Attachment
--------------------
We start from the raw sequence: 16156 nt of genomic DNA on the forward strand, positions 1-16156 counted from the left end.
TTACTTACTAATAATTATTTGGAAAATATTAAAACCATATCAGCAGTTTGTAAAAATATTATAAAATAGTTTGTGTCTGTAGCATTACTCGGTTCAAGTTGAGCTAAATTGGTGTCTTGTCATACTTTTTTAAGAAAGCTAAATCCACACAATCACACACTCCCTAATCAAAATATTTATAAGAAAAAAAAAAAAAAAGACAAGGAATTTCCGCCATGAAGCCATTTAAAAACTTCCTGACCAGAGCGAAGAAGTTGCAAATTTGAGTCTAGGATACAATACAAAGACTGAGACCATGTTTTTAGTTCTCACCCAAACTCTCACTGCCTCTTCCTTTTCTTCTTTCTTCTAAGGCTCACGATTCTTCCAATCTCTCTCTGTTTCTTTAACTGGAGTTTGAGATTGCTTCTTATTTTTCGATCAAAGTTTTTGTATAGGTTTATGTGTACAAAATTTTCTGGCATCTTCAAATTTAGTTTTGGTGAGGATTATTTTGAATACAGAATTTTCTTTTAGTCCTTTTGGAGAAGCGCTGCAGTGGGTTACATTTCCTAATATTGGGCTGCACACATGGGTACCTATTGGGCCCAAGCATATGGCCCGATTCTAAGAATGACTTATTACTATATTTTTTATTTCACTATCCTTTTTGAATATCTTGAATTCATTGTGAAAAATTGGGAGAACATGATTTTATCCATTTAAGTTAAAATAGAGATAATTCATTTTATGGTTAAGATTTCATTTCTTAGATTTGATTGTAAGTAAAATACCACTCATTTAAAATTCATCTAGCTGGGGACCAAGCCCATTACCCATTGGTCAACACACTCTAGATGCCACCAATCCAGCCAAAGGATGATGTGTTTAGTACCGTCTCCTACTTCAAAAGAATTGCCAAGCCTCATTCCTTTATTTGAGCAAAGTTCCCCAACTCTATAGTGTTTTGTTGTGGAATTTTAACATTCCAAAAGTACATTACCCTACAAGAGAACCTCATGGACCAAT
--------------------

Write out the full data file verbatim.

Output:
We start from the raw sequence: 16156 nt of genomic DNA on the forward strand, positions 1-16156 counted from the left end.
TTACTTACTAATAATTATTTGGAAAATATTAAAACCATATCAGCAGTTTGTAAAAATATTATAAAATAGTTTGTGTCTGTAGCATTACTCGGTTCAAGTTGAGCTAAATTGGTGTCTTGTCATACTTTTTTAAGAAAGCTAAATCCACACAATCACACACTCCCTAATCAAAATATTTATAAGAAAAAAAAAAAAAAAGACAAGGAATTTCCGCCATGAAGCCATTTAAAAACTTCCTGACCAGAGCGAAGAAGTTGCAAATTTGAGTCTAGGATACAATACAAAGACTGAGACCATGTTTTTAGTTCTCACCCAAACTCTCACTGCCTCTTCCTTTTCTTCTTTCTTCTAAGGCTCACGATTCTTCCAATCTCTCTCTGTTTCTTTAACTGGAGTTTGAGATTGCTTCTTATTTTTCGATCAAAGTTTTTGTATAGGTTTATGTGTACAAAATTTTCTGGCATCTTCAAATTTAGTTTTGGTGAGGATTATTTTGAATACAGAATTTTCTTTTAGTCCTTTTGGAGAAGCGCTGCAGTGGGTTACATTTCCTAATATTGGGCTGCACACATGGGTACCTATTGGGCCCAAGCATATGGCCCGATTCTAAGAATGACTTATTACTATATTTTTTATTTCACTATCCTTTTTGAATATCTTGAATTCATTGTGAAAAATTGGGAGAACATGATTTTATCCATTTAAGTTAAAATAGAGATAATTCATTTTATGGTTAAGATTTCATTTCTTAGATTTGATTGTAAGTAAAATACCACTCATTTAAAATTCATCTAGCTGGGGACCAAGCCCATTACCCATTGGTCAACACACTCTAGATGCCACCAATCCAGCCAAAGGATGATGTGTTTAGTACCGTCTCCTACTTCAAAAGAATTGCCAAGCCTCATTCCTTTATTTGAGCAAAGTTCCCCAACTCTATAGTGTTTTGTTGTGGAATTTTAACATTCCAAAAGTACATTACCCTACAAGAGAACCTCATGGACCAAT